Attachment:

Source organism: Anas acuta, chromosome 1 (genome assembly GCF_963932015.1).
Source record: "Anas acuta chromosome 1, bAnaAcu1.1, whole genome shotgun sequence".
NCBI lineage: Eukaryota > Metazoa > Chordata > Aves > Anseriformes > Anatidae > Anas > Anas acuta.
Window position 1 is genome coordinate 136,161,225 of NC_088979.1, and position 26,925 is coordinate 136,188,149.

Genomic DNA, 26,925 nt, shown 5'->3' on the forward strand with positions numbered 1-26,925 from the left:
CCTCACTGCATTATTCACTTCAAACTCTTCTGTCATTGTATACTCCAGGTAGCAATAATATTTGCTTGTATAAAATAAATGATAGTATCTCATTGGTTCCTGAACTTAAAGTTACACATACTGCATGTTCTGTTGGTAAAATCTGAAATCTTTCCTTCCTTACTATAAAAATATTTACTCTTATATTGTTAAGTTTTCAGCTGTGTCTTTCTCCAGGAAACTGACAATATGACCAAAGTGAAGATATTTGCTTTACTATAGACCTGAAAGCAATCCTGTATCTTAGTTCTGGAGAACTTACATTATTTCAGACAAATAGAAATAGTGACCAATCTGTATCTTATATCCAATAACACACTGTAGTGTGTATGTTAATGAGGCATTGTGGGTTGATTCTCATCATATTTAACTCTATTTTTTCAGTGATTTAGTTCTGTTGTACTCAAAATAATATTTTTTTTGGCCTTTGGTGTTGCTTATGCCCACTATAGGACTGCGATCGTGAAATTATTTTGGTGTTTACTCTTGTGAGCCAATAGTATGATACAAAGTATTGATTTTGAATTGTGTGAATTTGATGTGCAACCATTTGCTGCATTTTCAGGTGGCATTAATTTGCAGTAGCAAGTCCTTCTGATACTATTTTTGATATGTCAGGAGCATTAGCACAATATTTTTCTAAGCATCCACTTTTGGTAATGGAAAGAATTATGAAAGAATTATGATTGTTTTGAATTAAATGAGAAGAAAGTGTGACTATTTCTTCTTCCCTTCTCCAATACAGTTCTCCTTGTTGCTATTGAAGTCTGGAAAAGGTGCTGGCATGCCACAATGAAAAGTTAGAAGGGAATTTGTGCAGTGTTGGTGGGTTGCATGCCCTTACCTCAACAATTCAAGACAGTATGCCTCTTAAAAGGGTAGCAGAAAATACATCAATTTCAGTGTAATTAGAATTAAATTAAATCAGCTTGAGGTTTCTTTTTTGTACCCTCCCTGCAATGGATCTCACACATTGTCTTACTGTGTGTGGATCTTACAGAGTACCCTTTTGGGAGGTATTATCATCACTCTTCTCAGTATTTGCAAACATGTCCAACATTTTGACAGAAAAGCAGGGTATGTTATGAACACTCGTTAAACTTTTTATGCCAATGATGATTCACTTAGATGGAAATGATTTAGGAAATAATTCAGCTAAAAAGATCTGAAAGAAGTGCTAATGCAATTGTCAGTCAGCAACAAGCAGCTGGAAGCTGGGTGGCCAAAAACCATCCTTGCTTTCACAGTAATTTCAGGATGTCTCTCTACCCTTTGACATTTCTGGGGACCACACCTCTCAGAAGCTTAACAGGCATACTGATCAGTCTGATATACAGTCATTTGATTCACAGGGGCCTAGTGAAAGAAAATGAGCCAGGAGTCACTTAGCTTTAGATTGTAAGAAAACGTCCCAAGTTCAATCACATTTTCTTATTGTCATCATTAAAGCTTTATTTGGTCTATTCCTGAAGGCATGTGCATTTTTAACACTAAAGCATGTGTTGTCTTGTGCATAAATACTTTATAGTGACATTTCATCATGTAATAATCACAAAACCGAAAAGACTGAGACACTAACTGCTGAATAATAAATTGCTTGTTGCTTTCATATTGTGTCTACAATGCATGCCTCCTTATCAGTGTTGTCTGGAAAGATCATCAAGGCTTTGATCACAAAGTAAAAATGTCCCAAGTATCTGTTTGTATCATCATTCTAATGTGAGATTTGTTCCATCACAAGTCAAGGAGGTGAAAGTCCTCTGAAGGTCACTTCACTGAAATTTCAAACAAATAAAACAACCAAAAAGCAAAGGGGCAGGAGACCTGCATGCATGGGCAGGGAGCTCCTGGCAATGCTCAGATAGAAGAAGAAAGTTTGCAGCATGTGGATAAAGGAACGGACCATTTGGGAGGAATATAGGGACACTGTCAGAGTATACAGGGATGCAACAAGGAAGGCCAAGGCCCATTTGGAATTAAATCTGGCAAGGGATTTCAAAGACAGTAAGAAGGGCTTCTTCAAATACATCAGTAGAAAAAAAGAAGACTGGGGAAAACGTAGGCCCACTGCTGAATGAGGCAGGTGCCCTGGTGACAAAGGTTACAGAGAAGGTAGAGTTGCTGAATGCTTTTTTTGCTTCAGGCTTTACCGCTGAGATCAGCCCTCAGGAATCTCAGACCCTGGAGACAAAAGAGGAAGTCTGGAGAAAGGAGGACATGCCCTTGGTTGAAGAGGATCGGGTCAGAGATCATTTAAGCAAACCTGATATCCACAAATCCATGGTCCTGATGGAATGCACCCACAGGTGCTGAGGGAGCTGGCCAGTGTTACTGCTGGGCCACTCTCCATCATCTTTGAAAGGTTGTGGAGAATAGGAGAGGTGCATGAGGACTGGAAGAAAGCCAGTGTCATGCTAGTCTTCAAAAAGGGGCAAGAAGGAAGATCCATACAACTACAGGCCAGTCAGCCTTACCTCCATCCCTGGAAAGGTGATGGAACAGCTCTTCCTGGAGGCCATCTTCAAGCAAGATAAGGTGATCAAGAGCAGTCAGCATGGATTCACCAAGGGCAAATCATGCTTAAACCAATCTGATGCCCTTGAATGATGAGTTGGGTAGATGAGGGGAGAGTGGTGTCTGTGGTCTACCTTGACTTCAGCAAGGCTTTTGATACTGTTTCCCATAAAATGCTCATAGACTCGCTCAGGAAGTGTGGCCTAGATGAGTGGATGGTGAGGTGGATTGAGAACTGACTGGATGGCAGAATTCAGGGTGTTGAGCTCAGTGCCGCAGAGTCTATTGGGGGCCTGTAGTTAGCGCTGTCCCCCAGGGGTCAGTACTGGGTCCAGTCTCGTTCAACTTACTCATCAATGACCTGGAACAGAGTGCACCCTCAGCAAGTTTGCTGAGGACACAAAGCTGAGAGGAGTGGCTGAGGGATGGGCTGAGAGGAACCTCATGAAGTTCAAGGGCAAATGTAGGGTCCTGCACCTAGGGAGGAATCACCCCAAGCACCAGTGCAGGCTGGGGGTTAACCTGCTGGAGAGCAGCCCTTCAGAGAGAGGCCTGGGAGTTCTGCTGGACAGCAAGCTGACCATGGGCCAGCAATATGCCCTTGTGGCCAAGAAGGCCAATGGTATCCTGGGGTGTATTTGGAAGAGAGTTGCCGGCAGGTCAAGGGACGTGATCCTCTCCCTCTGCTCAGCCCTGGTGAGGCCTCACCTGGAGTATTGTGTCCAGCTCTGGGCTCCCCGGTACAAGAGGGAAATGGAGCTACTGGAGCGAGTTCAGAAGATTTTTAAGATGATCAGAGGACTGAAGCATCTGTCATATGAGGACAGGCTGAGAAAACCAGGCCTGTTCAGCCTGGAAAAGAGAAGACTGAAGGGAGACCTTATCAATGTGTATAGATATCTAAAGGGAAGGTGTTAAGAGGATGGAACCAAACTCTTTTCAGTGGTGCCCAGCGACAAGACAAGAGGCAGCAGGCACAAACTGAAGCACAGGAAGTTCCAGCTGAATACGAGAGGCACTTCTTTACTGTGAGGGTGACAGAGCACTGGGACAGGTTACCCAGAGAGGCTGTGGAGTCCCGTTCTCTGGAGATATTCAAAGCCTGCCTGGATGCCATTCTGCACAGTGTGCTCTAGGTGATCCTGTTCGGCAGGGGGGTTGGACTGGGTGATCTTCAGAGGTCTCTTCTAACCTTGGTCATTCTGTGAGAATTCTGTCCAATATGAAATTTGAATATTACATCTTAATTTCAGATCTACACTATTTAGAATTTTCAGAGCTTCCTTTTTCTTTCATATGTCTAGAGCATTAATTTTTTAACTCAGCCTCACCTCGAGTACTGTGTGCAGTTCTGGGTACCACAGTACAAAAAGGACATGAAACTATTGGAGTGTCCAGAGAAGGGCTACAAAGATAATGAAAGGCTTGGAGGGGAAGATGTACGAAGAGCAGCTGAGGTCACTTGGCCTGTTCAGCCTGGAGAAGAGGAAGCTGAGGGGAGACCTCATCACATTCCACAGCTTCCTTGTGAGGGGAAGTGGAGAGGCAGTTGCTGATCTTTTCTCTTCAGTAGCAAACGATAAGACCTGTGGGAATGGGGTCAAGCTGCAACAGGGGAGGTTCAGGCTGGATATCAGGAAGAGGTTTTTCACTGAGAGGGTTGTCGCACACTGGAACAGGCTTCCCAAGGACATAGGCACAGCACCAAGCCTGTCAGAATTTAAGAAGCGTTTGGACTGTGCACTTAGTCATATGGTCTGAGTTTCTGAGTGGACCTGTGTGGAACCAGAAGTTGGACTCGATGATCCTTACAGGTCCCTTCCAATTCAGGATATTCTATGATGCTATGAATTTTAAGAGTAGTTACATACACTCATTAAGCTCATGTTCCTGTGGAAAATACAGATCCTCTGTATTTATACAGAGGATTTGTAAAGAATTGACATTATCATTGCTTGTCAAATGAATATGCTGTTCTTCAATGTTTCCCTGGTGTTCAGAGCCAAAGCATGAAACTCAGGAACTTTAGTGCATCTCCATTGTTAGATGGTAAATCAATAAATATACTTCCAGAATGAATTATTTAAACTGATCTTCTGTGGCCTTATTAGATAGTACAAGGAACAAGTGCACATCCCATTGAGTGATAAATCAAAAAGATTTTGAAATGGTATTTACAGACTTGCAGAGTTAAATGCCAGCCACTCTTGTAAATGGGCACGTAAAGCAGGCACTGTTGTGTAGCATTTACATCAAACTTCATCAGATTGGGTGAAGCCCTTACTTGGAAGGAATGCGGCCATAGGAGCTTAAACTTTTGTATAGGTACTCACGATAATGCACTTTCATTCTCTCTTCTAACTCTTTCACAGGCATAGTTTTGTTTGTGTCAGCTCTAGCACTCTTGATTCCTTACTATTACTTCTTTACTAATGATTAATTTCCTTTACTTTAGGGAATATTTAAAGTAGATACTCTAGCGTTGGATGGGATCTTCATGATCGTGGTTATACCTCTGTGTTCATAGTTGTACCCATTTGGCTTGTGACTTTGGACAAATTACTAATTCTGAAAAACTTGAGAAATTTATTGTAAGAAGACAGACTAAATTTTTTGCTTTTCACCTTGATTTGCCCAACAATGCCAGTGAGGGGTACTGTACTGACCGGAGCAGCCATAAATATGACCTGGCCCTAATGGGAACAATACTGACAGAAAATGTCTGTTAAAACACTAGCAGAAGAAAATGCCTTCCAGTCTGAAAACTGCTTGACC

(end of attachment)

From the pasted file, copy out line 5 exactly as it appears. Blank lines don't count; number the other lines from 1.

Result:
Genomic DNA, 26,925 nt, shown 5'->3' on the forward strand with positions numbered 1-26,925 from the left: